Constitutional Law Final Exam
President Edward Underhill is a lonely individual concerned that the public will learn secrets from his past. He spends his evenings reading articles about the Unitary Executive and his days parroting parts of what he has read to those who surround him.
Question No. 1: Law enforcement discovers credible evidence that President Underhill murdered someone long before he assumed the Office of the Presidency. Can President Underhill be indicted and tried for murder while occupying the Office?
Question No. 2: President Underhill loathes everyone who does not applaud every decision he makes. He fears everyone who does not profess absolute loyalty to him at all times. As criticism of his administration mounts, President Underhill credibly tells members of his administration that he is considering bombing a city primarily comprised of individuals he does not deem to be “his people.” Can President Underhill be indicted and tried for a crime related to this threat while in Office?
Question No. 3: President Underhill follows through on the threat described in Question No. 2. Can President Underhill be indicted and tried for a crime related to this act while in Office?
Question No. 4: Because a number of people who did not take this class answered Question Nos. 1-3 as “No,” President Underhill credibly threatens to bomb an entire state. Can President Underhill be indicted and tried for a crime related to this threat while in Office?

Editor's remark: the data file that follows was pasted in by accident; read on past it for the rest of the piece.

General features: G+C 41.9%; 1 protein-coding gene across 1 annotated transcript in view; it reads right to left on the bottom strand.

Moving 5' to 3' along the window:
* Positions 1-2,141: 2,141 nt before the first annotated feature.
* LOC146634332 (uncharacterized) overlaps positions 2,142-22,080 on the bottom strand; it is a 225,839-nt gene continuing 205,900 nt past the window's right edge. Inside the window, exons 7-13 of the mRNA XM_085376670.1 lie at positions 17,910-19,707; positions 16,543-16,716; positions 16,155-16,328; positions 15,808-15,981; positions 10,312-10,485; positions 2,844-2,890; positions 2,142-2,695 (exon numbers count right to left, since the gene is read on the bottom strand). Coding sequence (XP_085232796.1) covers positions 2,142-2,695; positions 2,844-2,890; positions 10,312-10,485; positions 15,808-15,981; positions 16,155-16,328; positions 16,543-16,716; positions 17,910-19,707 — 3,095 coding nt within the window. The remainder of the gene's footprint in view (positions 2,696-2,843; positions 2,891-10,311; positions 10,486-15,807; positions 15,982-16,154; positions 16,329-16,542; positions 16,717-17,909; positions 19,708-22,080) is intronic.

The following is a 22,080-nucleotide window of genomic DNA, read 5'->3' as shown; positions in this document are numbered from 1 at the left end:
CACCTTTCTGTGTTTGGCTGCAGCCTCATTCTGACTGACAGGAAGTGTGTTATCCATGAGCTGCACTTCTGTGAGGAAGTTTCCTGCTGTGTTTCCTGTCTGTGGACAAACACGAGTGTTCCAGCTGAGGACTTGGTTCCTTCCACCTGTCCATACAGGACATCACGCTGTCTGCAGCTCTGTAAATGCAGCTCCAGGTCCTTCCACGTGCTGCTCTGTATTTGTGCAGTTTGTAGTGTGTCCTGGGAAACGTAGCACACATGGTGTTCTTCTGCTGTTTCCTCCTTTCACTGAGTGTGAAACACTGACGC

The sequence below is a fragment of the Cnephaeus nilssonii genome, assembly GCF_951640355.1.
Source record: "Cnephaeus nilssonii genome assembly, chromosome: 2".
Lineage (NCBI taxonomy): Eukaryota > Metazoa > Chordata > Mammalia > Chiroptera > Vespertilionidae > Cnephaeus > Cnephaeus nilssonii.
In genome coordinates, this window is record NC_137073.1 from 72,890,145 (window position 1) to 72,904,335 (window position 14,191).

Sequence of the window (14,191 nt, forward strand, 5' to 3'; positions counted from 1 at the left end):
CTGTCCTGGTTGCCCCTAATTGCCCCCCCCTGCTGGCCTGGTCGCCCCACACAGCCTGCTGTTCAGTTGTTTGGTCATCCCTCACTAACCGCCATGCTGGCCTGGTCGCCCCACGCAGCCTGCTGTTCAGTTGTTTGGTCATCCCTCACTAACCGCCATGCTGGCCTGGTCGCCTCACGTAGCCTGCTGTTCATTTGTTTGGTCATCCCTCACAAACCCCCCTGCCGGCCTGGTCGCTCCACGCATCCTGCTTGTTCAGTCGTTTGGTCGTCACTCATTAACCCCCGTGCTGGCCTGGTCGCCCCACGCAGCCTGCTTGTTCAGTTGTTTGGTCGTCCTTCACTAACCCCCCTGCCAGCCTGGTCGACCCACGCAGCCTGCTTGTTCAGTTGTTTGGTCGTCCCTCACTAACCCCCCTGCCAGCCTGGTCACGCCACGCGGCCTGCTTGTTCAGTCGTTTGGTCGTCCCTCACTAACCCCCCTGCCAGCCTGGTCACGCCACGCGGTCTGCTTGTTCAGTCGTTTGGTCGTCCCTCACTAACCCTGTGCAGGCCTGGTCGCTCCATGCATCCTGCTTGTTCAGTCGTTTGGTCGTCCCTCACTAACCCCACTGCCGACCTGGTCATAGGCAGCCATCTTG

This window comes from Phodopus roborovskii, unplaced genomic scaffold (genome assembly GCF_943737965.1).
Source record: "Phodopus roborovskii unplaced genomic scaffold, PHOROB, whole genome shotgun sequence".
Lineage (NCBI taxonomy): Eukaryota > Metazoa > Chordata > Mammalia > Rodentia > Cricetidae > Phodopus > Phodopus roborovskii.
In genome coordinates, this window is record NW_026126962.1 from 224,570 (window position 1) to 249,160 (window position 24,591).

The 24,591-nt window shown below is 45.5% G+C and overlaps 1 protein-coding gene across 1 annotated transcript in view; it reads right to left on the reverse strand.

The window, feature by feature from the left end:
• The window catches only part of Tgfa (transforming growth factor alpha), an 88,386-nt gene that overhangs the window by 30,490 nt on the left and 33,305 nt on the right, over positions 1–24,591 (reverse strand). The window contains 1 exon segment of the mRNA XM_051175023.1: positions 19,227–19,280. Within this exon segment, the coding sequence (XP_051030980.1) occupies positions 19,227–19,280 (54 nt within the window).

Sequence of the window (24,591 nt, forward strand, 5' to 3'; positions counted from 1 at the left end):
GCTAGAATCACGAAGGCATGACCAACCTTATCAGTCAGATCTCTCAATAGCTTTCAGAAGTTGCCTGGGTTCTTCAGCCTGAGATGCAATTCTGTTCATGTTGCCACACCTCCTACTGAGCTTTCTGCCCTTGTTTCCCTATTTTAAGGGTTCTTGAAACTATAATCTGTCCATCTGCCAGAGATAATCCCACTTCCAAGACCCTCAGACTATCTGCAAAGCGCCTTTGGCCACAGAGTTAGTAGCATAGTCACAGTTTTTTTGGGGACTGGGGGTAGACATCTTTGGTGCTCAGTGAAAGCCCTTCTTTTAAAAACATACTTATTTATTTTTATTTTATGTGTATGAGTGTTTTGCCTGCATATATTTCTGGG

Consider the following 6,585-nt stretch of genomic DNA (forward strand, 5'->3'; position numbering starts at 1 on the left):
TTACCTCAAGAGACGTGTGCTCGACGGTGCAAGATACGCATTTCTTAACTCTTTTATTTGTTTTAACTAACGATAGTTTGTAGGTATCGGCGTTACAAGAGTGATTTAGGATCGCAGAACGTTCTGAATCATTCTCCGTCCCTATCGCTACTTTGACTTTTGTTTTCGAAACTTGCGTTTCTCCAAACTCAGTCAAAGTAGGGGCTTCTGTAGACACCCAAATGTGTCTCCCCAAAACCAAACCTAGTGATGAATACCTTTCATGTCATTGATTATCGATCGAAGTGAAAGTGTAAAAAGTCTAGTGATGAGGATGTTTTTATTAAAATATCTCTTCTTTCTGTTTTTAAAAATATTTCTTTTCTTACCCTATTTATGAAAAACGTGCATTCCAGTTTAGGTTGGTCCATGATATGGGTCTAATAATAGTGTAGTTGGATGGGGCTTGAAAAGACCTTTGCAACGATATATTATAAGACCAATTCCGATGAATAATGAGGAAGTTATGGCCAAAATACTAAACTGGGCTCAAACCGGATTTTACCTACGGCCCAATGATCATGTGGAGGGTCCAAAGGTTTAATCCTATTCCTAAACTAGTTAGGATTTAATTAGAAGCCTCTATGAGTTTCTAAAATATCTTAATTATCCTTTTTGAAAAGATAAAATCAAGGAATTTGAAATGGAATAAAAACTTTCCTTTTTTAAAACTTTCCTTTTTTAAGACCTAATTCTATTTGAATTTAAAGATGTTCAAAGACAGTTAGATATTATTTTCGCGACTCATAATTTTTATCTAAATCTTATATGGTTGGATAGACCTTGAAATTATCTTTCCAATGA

Question No. 5: Following the threat described in Question No. 4, the U.S. House of Representatives impeaches President Underhill. When the Senate debates the process by which the trial will occur, the President carries out his latest threat. Can President Underhill be indicted and tried for a crime related to this act while in Office?
A Bonus Question (of sorts): Following the actions described in Question Nos. 1-5, the President’s personal counsel and the White House counsel finally resign from their positions. President Underhill and those who remain in his administration seek to hire new counsel. For all students who answered Question Nos. 1-5 in the negative, presuming you manage to obtain your law degree, please explain whether you would or would not accept a position as counsel for the President or the White House if offered the opportunity.Kevin Finnerty earned his MFA from Columbia College Chicago and his J.D. from Northwestern University School of Law. His stories have appeared in Me First, Newfound, Portage Magazine, The Westchester Review, and other publications.